News / Science & Technology

Could US Work with China on Space Issues?

The Long March 2-F rocket loaded with Shenzhou-10 manned spacecraft carrying Chinese astronauts Nie Haisheng, Zhang Xiaoguang and Wang Yaping lifts off from the launch pad in the Jiuquan Satellite Launch Center, Gansu province, June 11, 2013.
The Long March 2-F rocket loaded with Shenzhou-10 manned spacecraft carrying Chinese astronauts Nie Haisheng, Zhang Xiaoguang and Wang Yaping lifts off from the launch pad in the Jiuquan Satellite Launch Center, Gansu province, June 11, 2013.
As China's space program rapidly advances, many are debating whether the United States should consider unprecedented cooperation with Beijing on space science and exploration missions.

The topic is controversial in Washington, where many fear the rise of China's space program, which is controlled by the People's Liberation Army, may eventually pose a military threat.

China's space program has made remarkable progress in a relatively short period. Just 10 years after launching its first manned space mission, it has already begun preparations for building its own space station, which it plans to complete by 2020.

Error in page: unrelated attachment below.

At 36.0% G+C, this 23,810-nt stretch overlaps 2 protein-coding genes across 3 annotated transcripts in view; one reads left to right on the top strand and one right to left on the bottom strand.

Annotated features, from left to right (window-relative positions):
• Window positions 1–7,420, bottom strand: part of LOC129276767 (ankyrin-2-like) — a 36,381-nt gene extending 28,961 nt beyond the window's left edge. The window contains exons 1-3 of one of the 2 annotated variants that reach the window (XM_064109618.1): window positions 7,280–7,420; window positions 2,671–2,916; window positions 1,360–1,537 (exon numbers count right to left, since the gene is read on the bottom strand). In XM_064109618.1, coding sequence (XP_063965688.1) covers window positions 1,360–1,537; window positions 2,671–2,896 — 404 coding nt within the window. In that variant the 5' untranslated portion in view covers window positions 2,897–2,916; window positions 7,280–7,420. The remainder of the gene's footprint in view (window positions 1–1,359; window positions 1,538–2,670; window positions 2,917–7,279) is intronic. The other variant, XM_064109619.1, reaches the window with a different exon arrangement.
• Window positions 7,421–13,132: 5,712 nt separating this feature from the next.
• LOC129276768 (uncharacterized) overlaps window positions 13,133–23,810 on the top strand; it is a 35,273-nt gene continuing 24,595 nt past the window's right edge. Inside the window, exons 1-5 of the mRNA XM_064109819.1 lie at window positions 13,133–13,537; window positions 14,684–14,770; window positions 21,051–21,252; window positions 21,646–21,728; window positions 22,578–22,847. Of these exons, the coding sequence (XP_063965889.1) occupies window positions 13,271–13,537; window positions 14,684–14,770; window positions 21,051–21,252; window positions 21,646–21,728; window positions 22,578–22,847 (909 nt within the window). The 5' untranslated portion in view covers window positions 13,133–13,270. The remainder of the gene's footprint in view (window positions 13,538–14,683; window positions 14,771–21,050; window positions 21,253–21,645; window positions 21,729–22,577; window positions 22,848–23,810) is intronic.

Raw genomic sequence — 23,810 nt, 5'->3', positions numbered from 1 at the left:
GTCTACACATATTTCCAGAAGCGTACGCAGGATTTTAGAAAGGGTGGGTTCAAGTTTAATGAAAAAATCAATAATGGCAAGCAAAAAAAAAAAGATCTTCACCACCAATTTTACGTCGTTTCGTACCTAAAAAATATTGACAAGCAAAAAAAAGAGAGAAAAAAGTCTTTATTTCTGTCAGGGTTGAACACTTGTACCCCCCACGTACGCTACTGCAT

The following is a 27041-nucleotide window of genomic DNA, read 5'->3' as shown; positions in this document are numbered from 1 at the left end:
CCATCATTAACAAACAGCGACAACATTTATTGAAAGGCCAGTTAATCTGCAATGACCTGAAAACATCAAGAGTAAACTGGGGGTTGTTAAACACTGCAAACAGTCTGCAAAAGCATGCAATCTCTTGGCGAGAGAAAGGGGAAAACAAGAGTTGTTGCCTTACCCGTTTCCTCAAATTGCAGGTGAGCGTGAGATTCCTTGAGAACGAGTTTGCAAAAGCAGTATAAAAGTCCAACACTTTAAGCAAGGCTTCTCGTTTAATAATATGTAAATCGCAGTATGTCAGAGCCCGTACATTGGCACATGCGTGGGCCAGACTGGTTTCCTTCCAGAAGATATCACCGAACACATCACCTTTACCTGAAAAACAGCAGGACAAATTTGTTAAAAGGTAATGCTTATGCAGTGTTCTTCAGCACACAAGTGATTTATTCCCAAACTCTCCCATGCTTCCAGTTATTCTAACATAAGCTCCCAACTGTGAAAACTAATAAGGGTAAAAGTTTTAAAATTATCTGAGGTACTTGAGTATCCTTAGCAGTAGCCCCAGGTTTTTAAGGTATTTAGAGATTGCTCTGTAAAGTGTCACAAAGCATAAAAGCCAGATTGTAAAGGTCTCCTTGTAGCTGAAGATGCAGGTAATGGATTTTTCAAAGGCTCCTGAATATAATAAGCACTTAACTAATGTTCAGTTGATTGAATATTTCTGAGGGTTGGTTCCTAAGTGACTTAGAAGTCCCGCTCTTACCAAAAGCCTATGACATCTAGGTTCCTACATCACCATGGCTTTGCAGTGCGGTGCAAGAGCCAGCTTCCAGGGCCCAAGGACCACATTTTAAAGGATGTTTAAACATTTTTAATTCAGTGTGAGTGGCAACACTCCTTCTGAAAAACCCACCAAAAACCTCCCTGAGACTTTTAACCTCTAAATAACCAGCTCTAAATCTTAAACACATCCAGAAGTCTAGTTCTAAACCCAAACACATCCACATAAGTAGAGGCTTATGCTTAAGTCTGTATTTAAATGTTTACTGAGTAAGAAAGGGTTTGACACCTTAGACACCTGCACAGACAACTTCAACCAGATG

It has also made quick progress on a homegrown satellite navigation system, known as Beidu, that could challenge the U.S.-created Global Positioning System (GPS) and become crucial to the overall modernization of China's armed forces.

Despite the progress, analysts say Beijing's space program is still decades behind that of the United States, as well as Russia, in terms of technology and experience. Ken Dewoskin is with Deloitte's China Research and Insight Center in Beijing. He said NASA may be reluctant to help China make up that gap by sharing American technology and know-how.

"[U.S. cooperation] would accelerate their technology tremendously, it would pull them ahead decades, which is one reason possibly that it's very difficult to negotiate," said Dewoskin.

Dewoskin said while China is relatively straightforward about its grand space ambitions, it has been very opaque about the military aspect of those goals. "Lurking behind the visible and very widely celebrated space achievements [are] the military issues and capabilities, especially surveillance and possibly even space-based weaponry," he stated.

Mike Wall, a senior writer at Space said in an interview that much of the technology that would be shared under such a partnership could have military, not only civilian uses. "The United States' leadership on the battlefield for so many decades has been primarily the result of our space supremacy. We have so many good space assets, satellite networks and so on," said Wall.